Challenge ends mechanic's long career at Hill AFB
Updated: 01/25/2010 09:50:07 AM MST
By Matthew D. LaPlante
The Salt Lake Tribune
Air Force ┬╗ Phantom malfunction likely in jet's wiring eludes veteran of 44 years.
or Rick Hurtado, it was one final challenge.
After 44 years in the Air Force, Hurtado was ready to retire. But first, the master mechanic's supervisors asked him to look at a F-16 fighter jet that was alerting its pilots to a dangerous malfunction.
The problem was first noticed in 2006 in the skies over Europe, where aircraft 90-0419 was a part of the 23rd Fighter Squadron -- the Fighting Hawks of Spangdahlem Air Base in Germany.
"Warning. Warning. Warning," the jet's computer-simulated voice -- known not so affectionately as "Bitching Betty" -- alerted her pilot.
A code in the aircraft's display panel indicated that the jet was having engine problems. But the alert persisted even after Air Force maintainers switched out the aircraft's powerful F100 turbofan engine. The problem was a phantom, they concluded -- likely caused by a problem somewhere in the jet's wiring.
Still, in a single-engine aircraft, that warning could not be ignored. The $19 million jet fighter was grounded over a wiring problem that might cost a few hundreds dollars to fix -- if only someone could figure out where the problem was coming from.
The aircraft was broken down, packed into crates, and shipped to Hill Air Force Base in Utah.
That's where Hurtado first saw her.
The agile F-16 Fighting Falcon runs just 50 feet from nose to tail. But under its aluminum alloy skin are miles and miles of twisted and bundled wiring.
"The problem could be anywhere," said Greg Hoffman, Hill's maintenance director. "It was going to be a great challenge."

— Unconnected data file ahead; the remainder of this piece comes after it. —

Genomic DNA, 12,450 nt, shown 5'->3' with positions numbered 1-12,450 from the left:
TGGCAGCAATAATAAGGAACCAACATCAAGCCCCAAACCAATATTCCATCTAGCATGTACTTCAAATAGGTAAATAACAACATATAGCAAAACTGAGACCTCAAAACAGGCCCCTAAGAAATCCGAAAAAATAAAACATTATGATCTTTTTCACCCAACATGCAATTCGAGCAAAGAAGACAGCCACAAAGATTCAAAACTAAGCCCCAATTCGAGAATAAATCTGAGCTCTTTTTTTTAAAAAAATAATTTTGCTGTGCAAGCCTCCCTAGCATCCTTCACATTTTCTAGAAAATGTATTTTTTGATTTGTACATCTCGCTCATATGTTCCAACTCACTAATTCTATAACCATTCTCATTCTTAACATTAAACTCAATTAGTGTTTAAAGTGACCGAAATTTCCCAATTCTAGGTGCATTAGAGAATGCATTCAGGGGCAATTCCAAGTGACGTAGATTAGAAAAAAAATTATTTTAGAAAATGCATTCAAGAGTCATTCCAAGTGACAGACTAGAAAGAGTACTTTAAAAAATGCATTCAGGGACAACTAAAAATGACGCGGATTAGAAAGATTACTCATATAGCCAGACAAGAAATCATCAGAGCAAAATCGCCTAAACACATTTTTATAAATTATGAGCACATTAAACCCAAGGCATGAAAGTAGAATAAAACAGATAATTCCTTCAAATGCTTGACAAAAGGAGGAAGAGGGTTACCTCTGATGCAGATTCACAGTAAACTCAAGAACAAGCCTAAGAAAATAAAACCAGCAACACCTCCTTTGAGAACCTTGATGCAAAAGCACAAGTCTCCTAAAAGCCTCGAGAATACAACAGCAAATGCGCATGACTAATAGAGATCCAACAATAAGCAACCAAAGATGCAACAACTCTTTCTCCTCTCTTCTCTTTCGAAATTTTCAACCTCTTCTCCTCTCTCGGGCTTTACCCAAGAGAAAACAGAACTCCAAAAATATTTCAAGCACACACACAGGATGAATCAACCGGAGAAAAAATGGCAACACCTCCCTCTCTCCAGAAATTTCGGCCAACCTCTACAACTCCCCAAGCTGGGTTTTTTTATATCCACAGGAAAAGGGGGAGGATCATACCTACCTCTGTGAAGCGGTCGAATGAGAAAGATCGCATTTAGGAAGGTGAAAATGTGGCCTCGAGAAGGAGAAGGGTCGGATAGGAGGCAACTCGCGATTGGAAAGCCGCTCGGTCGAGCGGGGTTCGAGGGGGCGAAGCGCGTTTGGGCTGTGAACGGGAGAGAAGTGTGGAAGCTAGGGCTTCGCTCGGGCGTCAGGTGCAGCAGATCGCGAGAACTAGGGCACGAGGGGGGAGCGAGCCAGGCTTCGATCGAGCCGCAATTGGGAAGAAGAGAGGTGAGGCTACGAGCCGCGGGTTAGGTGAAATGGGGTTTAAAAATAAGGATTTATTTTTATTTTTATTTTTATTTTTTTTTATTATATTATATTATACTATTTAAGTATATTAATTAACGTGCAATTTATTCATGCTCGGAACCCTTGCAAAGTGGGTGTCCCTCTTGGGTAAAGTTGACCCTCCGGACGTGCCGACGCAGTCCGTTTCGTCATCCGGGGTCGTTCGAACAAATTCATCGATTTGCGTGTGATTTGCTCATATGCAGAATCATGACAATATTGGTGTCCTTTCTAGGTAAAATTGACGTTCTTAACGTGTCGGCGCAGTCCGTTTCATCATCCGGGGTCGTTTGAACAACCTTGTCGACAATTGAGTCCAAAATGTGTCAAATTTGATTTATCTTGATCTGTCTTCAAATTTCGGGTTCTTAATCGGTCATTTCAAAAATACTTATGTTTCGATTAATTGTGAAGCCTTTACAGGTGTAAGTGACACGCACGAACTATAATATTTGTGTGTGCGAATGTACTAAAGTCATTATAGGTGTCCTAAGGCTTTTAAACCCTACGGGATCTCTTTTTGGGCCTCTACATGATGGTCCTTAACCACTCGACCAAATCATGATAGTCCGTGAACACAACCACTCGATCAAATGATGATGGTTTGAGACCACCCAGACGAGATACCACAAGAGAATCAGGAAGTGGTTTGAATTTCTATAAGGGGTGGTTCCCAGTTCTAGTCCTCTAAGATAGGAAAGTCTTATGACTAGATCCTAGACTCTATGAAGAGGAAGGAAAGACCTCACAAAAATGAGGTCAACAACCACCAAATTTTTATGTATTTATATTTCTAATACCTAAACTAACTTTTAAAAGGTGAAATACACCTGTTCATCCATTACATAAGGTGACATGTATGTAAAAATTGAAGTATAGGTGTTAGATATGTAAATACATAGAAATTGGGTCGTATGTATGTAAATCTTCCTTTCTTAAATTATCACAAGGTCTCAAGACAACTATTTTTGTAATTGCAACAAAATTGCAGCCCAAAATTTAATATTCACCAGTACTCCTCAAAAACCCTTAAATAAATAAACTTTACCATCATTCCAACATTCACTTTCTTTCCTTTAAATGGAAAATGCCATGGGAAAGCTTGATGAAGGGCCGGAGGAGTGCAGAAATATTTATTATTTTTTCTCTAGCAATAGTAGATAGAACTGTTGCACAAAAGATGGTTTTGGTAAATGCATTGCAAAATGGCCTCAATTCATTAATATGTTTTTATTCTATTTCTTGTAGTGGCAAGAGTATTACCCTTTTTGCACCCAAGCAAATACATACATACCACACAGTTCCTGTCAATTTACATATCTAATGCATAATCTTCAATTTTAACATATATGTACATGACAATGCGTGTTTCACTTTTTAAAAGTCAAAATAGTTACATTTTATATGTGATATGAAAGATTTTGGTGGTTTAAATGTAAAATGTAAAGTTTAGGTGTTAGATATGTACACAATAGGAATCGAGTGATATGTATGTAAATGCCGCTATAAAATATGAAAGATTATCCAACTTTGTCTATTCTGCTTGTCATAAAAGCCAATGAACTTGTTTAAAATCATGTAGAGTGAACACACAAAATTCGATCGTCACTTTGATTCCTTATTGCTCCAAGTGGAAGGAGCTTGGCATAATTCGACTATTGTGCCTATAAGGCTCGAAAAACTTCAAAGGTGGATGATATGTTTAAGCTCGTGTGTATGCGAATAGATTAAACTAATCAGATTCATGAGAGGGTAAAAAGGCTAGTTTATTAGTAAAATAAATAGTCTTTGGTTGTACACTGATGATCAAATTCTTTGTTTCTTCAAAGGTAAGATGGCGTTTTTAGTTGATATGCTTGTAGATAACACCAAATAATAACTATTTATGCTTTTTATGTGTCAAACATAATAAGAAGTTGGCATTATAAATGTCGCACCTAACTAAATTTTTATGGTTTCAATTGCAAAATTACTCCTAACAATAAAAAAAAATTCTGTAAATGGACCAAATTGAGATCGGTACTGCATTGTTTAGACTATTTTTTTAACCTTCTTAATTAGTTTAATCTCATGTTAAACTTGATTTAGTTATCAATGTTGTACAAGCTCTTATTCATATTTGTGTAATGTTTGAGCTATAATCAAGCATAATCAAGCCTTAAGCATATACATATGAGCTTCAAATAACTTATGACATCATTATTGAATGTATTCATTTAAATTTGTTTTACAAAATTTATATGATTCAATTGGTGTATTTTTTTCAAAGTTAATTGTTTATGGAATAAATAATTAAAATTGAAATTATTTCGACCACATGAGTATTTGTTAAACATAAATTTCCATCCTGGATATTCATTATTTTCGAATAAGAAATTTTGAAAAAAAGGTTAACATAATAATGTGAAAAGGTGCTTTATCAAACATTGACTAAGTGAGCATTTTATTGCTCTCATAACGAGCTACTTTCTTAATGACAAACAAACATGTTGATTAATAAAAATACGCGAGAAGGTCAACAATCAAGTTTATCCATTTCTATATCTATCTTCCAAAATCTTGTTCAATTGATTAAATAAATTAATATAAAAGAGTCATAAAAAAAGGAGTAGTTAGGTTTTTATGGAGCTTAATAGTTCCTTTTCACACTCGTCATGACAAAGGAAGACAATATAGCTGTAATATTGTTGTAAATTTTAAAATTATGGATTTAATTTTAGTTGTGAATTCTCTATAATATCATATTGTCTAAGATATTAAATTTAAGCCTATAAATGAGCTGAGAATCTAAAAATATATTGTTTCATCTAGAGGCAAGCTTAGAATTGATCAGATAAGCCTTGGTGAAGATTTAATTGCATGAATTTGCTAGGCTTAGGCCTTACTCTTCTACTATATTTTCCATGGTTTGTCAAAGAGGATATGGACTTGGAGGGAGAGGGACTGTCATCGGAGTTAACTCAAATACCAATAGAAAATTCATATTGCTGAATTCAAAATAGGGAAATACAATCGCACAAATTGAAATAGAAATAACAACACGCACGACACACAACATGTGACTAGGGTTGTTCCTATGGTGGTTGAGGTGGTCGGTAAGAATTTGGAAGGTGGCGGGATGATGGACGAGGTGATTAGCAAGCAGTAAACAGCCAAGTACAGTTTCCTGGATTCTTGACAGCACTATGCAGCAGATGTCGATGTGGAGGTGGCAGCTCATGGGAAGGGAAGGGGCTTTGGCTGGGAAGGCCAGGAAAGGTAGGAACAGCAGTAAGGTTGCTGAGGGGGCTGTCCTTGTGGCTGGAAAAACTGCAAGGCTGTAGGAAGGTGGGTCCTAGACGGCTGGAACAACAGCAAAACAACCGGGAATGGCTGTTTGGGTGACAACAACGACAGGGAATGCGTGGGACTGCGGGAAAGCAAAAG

Hoffman knew 419's potential. He had first met that jet while serving with the 23rd years earlier in Germany. "I'd never had any problems with that jet," he said. "It was a good bird. And if there was a guy in the world that could get her back in the air, it was Rick Hurtado."
Day by day, wire by wire, Hurtado and his team of mechanics sifted through 419's innards. "It was more a process of elimination than anything," he said.
At one point in 2009, the team was convinced it had solved the problem. But as a test pilot pulled the aircraft out of a touch-and-go on Hill's long runway, Betty returned.
"Warning. Warning. Warning," she cried.
Hurtado went back to work. Often, the 61-year-old mechanic would draw up a wiring diagram and bring it home to study.
"I'd sit down there in my little office in my basement and study the drawings," he said.
Sometimes he fell asleep hunched over the papers at his desk.
Hurtado believes he was weeks away from solving the puzzle when word came from the Air Force's F-16 program office to stand down. A Lockheed Martin facility in Fort Worth needed a few airframes to conduct structural fatigue testing -- and 419 was a good candidate.
"The idea is to figure out, as we fly these airplanes longer and longer, what might fail on them structurally," Hoffman explained.
In that way, he said, the sacrifice of 419 might help other maintainers keep hundreds of jets in the air for years to come.
But that didn't make it easy to break the news to Hurtado.
"He was really disappointed," Hoffman said. "He felt like he was right on the cusp of solving this riddle. And I believe him."
Hurtado said it was difficult to accept the order.
"It was a real bitter pill," he said. "I've never failed to repair a broken aircraft. But on this one I just ran out of time."
In a career that began during the Vietnam War, Hurtado said that not being able to fix 419 "was my only real disappointment."
"I was hoping to see her fly again," said Hurtado, who retired in December. "But sometimes, I guess, you've just got to let things go."